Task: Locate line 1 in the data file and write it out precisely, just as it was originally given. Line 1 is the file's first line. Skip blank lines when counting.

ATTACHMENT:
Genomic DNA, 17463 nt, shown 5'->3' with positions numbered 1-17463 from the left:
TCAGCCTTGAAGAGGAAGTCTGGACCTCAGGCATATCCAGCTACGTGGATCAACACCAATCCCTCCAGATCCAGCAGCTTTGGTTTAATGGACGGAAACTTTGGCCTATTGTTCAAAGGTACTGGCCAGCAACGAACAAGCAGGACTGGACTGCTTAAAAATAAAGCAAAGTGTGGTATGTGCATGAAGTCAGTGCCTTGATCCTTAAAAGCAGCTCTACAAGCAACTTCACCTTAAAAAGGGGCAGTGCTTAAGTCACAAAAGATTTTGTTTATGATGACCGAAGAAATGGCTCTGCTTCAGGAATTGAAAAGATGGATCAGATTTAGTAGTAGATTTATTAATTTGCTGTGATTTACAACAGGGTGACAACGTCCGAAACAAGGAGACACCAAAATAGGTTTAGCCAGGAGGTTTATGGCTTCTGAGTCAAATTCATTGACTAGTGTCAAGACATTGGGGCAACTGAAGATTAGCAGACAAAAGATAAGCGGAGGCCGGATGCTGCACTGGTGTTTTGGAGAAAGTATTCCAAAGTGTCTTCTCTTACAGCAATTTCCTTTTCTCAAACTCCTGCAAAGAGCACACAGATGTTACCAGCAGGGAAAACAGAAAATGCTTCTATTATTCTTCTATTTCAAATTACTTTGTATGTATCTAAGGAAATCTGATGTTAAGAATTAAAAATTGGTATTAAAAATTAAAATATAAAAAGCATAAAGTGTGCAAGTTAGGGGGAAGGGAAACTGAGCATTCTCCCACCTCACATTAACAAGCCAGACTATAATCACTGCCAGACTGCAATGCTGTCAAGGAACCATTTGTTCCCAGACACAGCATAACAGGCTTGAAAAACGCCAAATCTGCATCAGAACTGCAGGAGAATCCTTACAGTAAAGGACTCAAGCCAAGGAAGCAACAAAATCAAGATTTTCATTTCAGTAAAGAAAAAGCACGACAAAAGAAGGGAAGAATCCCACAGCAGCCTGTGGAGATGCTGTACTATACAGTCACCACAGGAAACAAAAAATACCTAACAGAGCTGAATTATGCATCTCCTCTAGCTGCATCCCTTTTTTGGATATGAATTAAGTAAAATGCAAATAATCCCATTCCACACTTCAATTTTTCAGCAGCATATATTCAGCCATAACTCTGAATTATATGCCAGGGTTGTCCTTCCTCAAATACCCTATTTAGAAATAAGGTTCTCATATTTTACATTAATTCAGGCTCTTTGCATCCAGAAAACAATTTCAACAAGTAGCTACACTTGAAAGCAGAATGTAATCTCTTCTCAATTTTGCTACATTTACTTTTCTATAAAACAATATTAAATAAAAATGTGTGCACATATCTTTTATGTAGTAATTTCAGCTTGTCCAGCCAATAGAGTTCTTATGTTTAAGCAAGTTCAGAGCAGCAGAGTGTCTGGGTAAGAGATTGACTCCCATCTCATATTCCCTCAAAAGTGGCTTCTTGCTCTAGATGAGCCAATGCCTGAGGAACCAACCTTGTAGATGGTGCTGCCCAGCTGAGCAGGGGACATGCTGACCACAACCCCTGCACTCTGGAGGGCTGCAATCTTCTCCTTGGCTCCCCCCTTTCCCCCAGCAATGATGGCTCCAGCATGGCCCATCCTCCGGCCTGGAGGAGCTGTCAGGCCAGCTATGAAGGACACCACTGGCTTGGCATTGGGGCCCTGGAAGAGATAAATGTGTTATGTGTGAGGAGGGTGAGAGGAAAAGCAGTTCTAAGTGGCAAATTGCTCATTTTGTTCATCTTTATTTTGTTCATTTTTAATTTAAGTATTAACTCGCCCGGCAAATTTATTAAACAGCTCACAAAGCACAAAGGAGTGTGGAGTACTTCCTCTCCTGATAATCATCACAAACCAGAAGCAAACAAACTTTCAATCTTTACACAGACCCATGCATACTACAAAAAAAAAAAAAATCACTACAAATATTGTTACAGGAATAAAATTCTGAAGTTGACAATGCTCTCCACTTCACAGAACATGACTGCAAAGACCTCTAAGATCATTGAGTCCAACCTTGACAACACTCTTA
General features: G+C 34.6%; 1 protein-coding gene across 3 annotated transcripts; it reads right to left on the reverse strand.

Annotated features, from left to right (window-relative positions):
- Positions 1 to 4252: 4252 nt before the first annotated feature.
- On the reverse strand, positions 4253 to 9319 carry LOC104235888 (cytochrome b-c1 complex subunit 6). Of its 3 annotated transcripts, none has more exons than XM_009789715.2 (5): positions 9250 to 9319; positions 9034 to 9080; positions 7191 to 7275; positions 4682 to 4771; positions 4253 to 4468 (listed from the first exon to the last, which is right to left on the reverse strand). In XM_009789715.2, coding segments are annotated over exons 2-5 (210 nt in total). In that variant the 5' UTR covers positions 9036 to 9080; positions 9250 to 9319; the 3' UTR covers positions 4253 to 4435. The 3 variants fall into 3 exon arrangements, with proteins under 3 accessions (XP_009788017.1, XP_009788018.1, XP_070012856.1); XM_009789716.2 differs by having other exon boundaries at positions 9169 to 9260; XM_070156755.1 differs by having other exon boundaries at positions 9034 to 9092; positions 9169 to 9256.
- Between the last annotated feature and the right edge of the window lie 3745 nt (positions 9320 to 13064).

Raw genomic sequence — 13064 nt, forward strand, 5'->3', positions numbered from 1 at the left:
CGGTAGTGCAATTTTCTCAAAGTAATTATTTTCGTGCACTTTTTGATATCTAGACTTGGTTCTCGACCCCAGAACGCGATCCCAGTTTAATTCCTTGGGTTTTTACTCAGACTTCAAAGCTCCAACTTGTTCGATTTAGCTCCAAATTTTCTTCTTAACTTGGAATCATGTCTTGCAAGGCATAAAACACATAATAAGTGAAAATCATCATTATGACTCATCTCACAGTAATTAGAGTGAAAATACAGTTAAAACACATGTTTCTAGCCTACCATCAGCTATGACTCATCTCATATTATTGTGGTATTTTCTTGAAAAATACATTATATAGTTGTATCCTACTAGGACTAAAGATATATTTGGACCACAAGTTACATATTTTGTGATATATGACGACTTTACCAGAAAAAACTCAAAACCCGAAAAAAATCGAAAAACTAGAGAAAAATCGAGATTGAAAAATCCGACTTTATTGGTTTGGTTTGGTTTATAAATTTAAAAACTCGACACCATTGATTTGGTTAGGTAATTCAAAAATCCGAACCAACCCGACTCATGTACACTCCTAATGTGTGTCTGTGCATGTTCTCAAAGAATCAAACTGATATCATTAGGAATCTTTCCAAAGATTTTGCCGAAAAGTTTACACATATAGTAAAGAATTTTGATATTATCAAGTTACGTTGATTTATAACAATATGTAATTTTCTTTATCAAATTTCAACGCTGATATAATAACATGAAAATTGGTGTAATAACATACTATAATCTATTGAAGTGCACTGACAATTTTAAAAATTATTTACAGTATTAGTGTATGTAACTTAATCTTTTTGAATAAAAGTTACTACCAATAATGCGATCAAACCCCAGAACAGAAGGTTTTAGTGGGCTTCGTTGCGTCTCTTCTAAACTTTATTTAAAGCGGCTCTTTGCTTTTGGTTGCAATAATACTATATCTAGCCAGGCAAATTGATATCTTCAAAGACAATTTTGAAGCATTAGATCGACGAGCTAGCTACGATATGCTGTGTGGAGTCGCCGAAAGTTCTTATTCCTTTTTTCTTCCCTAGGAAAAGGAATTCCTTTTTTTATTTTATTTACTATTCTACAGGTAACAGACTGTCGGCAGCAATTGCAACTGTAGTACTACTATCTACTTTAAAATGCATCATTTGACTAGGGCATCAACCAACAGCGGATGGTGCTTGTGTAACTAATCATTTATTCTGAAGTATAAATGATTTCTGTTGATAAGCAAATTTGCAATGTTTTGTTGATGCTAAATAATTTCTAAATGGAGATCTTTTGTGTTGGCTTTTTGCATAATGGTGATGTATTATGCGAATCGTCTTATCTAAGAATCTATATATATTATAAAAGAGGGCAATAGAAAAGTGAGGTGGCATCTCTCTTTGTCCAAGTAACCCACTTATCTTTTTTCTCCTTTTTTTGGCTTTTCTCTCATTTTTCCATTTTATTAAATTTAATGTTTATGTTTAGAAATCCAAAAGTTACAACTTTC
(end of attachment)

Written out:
Genomic DNA, 17463 nt, shown 5'->3' with positions numbered 1-17463 from the left: